This is for innovation projects to support the development and, where appropriate, clinical evaluation, of new products or services. These products or services must be of value in addressing the threat from antimicrobial resistance (AMR).

The Chinese Ministry of Science and Technology (MoST) will invest up to 60 million RMB to fund the Chinese partners.

A global innovation Foundation seeking and backing new ideas to tackle the big challenges of our time from the pressures of an ageing population to stretched public services and a fast changing jobs market. By 2021 Nesta will have…Enabled the development of a rapid, accurate, safe and affordable point-of-care diagnostic test that can reduce inappropriate antibiotic use globally.

>INNOVATE UK: Antimicrobial resistance (AMR) - Time to behave like a real Ostrich

Posted on 2nd May 2018 by:Phil Packer,  Blog on the work of Innovate UK. Contributors are Innovate UK staff and our wider family, partners and experts from the world of innovation.

Of course, it is a myth that ostriches bury their heads in the ground at the sign of danger. Rather they stand and face it head on.

We need to act now

It is estimated that over 700,000 people die each year across the world from drug resistant infections. By 2050 this will be 10,000,000.  Without effective antimicrobials for prevention and treatment of infections, medical procedures such as organ transplantation, cancer chemotherapy, diabetes management and major surgery become very high risk. In the UK, sepsis (caused by bacterial infection) causes over 44,000 deaths each year; more than from lung cancer (35,000) and bowel cancer (16,000). Many of these sepsis deaths are due to untreatable antibiotic resistant infections. If there were no new antibiotics, then any infection becomes untreatable.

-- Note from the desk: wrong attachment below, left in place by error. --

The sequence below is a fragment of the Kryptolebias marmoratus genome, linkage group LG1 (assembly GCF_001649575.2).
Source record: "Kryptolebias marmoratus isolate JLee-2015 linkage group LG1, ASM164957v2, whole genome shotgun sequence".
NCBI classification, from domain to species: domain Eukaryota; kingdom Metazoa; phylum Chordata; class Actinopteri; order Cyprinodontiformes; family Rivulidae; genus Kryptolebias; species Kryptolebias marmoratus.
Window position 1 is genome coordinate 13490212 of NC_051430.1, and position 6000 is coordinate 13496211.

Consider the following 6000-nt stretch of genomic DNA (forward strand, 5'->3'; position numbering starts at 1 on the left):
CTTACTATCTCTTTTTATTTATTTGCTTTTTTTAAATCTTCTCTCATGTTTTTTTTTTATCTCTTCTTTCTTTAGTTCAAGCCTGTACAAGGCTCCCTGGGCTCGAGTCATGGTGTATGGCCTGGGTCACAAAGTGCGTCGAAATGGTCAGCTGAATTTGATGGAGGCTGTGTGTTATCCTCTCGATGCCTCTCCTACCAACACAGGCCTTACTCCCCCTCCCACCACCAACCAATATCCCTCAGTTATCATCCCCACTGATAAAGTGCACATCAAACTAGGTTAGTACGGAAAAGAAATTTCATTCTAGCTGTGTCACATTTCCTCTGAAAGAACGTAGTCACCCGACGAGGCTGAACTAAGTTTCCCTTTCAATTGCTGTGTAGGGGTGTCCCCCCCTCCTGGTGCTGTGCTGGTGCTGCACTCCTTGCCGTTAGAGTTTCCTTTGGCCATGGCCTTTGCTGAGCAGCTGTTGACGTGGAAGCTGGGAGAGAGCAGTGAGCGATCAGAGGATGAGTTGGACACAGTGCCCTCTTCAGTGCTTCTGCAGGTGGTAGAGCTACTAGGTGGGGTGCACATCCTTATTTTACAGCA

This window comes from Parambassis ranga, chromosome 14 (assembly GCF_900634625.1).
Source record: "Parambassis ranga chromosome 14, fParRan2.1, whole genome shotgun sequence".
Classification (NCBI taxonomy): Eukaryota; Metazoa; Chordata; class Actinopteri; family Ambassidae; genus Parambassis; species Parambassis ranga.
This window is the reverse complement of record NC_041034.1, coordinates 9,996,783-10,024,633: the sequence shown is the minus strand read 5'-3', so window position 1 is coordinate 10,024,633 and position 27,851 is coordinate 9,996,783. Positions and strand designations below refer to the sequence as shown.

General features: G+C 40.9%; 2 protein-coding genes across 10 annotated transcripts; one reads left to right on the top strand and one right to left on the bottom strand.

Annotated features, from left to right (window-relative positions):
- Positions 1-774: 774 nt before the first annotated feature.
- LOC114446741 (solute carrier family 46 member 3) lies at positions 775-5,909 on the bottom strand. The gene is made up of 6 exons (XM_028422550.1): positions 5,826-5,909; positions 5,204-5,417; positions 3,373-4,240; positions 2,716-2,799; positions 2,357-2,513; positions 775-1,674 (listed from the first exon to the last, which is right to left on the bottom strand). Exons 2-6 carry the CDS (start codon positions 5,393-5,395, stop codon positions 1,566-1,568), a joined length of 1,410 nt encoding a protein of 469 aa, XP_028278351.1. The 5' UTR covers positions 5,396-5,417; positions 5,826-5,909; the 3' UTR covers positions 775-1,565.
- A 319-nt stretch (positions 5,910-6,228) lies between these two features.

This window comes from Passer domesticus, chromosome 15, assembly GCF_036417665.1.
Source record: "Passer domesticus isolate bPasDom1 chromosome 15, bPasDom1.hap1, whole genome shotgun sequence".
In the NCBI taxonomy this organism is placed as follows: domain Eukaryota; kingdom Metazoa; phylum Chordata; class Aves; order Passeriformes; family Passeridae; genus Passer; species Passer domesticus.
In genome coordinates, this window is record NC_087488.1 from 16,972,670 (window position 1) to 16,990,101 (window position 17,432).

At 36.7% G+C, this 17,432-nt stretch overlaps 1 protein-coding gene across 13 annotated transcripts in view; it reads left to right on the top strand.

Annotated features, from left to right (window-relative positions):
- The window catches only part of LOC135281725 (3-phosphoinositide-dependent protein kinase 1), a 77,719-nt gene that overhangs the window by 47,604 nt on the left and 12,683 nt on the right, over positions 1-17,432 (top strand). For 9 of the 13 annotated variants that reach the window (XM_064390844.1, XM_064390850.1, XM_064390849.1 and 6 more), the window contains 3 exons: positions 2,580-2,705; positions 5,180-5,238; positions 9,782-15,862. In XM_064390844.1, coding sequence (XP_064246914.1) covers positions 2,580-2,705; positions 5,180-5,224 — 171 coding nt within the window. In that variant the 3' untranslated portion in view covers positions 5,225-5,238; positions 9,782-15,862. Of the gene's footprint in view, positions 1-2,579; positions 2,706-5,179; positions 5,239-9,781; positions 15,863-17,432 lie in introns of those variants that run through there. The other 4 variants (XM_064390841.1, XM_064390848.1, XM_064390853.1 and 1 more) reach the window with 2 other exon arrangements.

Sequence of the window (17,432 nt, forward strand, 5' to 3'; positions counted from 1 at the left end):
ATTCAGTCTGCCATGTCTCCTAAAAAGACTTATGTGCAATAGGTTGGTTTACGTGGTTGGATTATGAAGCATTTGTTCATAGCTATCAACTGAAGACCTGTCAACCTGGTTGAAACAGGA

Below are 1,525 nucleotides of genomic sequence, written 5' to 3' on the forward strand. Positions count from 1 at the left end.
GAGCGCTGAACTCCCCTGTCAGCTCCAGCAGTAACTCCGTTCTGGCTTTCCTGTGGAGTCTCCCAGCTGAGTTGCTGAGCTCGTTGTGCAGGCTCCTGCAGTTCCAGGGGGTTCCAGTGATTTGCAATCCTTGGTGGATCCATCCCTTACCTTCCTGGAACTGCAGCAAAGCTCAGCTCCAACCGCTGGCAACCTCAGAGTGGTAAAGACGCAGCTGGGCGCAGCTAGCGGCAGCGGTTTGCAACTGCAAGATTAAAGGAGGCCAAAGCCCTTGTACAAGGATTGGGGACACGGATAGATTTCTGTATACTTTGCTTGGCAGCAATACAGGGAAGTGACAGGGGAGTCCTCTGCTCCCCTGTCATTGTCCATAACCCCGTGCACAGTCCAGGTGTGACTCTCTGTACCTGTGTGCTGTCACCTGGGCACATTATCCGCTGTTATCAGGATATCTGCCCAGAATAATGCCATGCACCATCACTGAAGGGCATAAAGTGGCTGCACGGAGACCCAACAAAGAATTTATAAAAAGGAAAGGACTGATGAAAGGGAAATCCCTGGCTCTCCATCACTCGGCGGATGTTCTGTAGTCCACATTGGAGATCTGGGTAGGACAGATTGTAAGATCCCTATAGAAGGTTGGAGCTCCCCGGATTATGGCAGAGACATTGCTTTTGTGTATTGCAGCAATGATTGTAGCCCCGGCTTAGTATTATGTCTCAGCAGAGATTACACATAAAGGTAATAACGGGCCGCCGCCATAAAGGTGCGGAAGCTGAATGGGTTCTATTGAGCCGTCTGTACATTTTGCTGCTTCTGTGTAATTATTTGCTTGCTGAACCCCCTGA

Innovate UK works with people, companies and partner organisations to find and drive the science and technology innovations that will grow the UK economy. They drive growth by working with companies to de-risk, enable and support innovation.

A One Health approach is needed to fight antibiotic resistance – everyone has a role to play to improve antibiotic prescribing and use. Join the global fightback against AMR